Friday, January 17, 2014
But that actually explains a lot. In close to 48 years on the planet earth, I have never drank coffee. I have never even tasted it. Not once. Because of that, I now have a terrible memory. I'm horrible with names, dates, birthdays, car key placement, putting on pants, etc. Heck, the other day, somebody asked for my Social Security number, and I was like a deer frozen in the headlights. I finally got it, but it took awhile. My memory is terrible and getting worse. And it's all my grandpa's fault.
You see, when I was a little kid and I stayed overnight at my grandparent's farm house, Grandpa used to take me into town to the local cafe for breakfast in the morning. That was our "thing," or at least one of them. Looking back, he taught me how to fish, when to double-down in blackjack, how to steer his truck without my parents knowing, and we ate breakfast in town. Those were our "things."
I can still picture the two of us bellying up to the counter amongst all of the regular breakfast crowd. I'd spin around really fast on my red, Naugahyde-covered bar stool as the waitress came over to take our order. He ordered whatever it is that grandpas order, and I had my usual, pancakes and a Coke. The waitress kind of laughed, and Grandpa lightly chided me that perhaps a Coke wasn't the healthiest way to start out my day. He told me this while either a Marlboro, Camel or Pall Mall was dangling off of his lower lip.
After we got our food and started eating, Grandpa would keep on conversing with all his buddies about the weather, crops, baseball, Nixon, etc. I usually sat there, taking it all in. I soon noticed that, back in those days, nearly everyone was smoking and drinking coffee. It seemed like the thing to do.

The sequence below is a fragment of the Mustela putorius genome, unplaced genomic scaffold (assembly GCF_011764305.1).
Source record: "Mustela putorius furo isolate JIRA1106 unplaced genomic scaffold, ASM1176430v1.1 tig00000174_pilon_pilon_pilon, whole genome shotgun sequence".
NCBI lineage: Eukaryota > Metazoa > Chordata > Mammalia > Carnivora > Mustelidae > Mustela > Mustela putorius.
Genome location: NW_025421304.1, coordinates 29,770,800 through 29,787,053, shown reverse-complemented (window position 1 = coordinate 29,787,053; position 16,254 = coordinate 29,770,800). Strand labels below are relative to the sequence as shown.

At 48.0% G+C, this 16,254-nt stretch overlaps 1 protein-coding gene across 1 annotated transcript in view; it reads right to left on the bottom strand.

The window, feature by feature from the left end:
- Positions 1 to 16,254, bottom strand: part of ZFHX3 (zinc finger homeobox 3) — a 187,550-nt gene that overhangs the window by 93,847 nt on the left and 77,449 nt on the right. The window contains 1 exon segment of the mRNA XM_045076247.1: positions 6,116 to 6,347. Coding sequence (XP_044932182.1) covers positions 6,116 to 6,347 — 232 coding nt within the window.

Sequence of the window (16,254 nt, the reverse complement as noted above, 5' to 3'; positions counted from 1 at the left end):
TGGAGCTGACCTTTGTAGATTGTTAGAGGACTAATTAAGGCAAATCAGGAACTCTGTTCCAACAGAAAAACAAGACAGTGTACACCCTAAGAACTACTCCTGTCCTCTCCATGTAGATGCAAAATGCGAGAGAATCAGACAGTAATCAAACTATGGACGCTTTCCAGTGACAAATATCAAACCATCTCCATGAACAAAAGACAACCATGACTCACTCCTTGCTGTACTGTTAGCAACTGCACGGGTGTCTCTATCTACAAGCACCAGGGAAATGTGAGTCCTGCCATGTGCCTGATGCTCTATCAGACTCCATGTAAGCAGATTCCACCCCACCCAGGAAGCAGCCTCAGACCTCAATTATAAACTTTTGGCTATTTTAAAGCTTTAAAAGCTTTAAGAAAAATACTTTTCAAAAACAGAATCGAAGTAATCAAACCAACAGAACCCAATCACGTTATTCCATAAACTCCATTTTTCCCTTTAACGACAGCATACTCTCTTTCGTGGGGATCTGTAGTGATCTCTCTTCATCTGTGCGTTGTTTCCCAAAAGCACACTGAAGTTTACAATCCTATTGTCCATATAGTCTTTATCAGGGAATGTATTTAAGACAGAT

Now, always being the one who wanted to fit-in, I knew that I was a little young to take up smoking, but I thought that maybe I should check out this coffee that everybody seemed to be hooked on. So I innocently asked Grandpa if I could have a swig of his. He firmly told me no and said that coffee would stunt my growth and that Grandma would stunt his growth if she knew he was feeding me the dark, warm beverage.
He went on to convince me that coffee was made out of the little bits of tobacco that were found amongst the smoldering cigarette butts that people leave in ash trays. At that time, I happened to glance over at the near-empty coffee cup that his farmer friend had left behind and noticed a cigarette butt floating in the remnants of the brown liquid. Now Grandpa was always good at telling stories, but it appeared as though he might be telling me the truth on this one. To this very day, part of me honestly believes that coffee is made from discarded tobacco.
And since we're on the subject of coffee, let me tell you about something that I heard on the radio last night. I guess that drinking coffee is supposedly good for your memory. I think that it has to do with the caffeine expanding your brain neuro-something-or-others. I don't know. I tend to lose interest pretty quickly.
I don't know if I've told you this before, but I don't drink coffee. It has to do with something my grandpa told me once, but that's a long story and I don't want to get into it right now. But this memory thing concerns me.
In my next column, I might tell you about something I heard on the radio last night. Evidently, drinking coffee is supposedly good for your memory. I think that it has to do with the caffeine expanding your brain neuro-something-or-others. I don't know. I tend to lose interest pretty quickly.
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